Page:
After the recent shooting at Umpqua Community College in southern Oregon, the UCF community is standing firm against allowing guns on campus.
On Oct. 1, 26-year-old Chris Harper Mercer opened fire in a classroom at the Oregon campus, killing nine people and injuring seven. The gunman was shot and killed during an exchange of gunfire with officers. The deadly rampage, UCF Police Chief Richard Beary said, makes those at UCF reflect on its own close encounter with an active shooter.
On March 18, 2013, 30-year-old UCF student James Oliver Seevakumaran sought to murder the residents of Tower 1, an on-campus residence hall. Seevakumaran took his own life when his rifle jammed.
“I had this conversation last night [Oct. 1] with one of my children, that even though it was a very stressful time, and it was an emotional time, it could have been incredibly worse,” Beary said. “I thank my lucky stars every single day.”
Investigators later uncovered that Seevakumaran had hidden a rifle, 1,000 rounds of ammunition and four homemade bombs in his dorm for a planned killing spree. Among other red flags found in an After-Action Review, witnesses described the business student as a loner, disconnected from his family and someone who had trouble with women. It was later found that he had been receiving weapons and communicating with a convicted killer through the mail.
Similarly, the Oregon shooter appeared isolated, according to USA Today reports, was part of an online community that glorified mass shootings and kept several weapons at his home. Both men left behind manifesto-esque documents; Seevakumaran’s own timeline of the 2013 plot ended with “give them hell.”
Beary said the UCF community feels for the families of the victims and the survivors of the terrible tragedy in Oregon, who now have to go through the pain of recovery.
Based on data from USA Today, America has experienced at least 25 school shootings, including the Oregon shooting, since 1999, and mourned the deaths of a total of 127 victims. With every shooting, the debate over concealed weapons on campus is revived.
As a firearms instructor since 1987, Beary said he has trained a lot of people and knows what it takes to obtain a concealed-weapons permit in the state of Florida: There’s no written test or demonstration of proficiency.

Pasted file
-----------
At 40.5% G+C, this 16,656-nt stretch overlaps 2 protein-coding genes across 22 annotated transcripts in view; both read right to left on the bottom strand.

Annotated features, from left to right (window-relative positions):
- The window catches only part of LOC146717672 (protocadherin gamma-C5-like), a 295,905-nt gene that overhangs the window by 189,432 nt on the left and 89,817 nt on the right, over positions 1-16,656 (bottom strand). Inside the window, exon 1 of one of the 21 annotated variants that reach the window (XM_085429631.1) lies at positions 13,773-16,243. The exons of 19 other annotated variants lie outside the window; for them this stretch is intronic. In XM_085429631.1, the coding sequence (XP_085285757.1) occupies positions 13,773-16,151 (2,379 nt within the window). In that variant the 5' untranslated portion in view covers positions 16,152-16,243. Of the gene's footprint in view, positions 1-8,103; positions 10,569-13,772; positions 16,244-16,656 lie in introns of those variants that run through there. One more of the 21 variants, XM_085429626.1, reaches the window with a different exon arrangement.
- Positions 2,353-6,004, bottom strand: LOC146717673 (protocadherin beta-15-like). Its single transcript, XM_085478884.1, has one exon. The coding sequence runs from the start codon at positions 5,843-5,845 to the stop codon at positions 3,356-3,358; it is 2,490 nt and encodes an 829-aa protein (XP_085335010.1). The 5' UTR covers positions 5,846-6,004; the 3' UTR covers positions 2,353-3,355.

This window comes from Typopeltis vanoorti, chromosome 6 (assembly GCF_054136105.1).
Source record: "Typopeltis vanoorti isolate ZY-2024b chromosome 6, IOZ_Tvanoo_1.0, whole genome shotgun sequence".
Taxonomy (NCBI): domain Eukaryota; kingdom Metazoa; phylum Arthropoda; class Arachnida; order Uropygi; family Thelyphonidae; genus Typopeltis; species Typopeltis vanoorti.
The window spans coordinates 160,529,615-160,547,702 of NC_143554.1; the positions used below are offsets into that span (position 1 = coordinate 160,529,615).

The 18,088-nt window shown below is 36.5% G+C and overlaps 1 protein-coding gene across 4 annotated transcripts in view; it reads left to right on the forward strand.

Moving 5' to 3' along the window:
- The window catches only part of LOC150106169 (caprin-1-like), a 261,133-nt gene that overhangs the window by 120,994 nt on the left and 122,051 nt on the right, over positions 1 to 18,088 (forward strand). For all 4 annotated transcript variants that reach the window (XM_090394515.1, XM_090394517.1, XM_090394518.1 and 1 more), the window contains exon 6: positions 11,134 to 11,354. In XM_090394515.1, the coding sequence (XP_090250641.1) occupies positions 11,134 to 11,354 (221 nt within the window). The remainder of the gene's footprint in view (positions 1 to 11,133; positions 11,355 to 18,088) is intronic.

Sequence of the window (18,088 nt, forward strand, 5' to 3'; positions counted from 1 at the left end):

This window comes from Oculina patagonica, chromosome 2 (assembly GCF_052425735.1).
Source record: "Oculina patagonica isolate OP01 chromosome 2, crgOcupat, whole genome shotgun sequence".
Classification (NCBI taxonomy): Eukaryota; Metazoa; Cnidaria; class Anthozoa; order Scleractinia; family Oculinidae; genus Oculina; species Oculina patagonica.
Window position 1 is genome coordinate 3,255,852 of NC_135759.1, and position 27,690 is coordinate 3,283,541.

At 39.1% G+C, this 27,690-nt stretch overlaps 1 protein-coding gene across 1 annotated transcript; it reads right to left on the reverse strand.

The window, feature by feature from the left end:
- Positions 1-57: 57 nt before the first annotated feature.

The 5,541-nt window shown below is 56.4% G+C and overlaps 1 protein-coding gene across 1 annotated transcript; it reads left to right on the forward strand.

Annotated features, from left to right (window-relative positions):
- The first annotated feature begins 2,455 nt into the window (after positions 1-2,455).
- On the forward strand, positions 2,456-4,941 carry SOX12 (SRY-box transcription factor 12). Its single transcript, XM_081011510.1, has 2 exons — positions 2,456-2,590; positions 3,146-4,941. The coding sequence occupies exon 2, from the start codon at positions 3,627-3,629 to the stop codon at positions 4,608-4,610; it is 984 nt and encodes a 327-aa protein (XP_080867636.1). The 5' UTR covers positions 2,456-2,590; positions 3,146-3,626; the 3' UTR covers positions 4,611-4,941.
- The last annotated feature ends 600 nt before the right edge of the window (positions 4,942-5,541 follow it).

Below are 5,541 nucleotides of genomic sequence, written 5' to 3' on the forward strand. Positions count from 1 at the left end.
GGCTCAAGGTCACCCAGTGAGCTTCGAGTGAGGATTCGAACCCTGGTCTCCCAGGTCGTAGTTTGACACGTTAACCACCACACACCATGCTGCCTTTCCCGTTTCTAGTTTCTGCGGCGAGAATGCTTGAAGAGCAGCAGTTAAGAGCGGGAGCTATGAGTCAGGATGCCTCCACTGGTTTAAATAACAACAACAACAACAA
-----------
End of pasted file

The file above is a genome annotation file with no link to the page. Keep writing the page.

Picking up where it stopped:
“When you go to get your driver’s license for the first time, you have to demonstrate driving a car. But in the state of Florida, you can get a concealed weapons permit and never have to fire a bullet,” Beary said. “That’s one of the big reasons why I can’t support guns on campus.”
UCF currently only allows those with proper permits to store their guns inside a locked vehicle on campus. But Senate Bill 68, which was just passed by the Florida Senate’s Criminal Justice Committee on Sept. 16, would allow students with the proper concealed-carry licenses to carry guns on any state college or university campus.
The committee voted 3-2 in favor of the bill, and if it continues to move forward, it would go into effect July 1, 2016. The bill is nearly identical to House Bill 4005, which was struck down twice earlier this year.
Despite the legislation’s recent movement, the State University System of Florida’s Board of Governors stated that, for the second year in a row, the State University System and state universities are united in the belief that Florida should maintain the long-standing authority that enables state universities to prohibit firearms on their campuses.
“Like Florida’s elected leaders, the State University System has a deep commitment to campus security and is engaged in an ongoing conversation about how to best ensure the safety of students, faculty and staff and the environment in which they live, learn and work,” a BOG release states.
UCF Trustees at the most recent board meeting echoed this belief. “Our experience, and we are the ones to know, it’s not a good idea to have concealed weapons on campus.”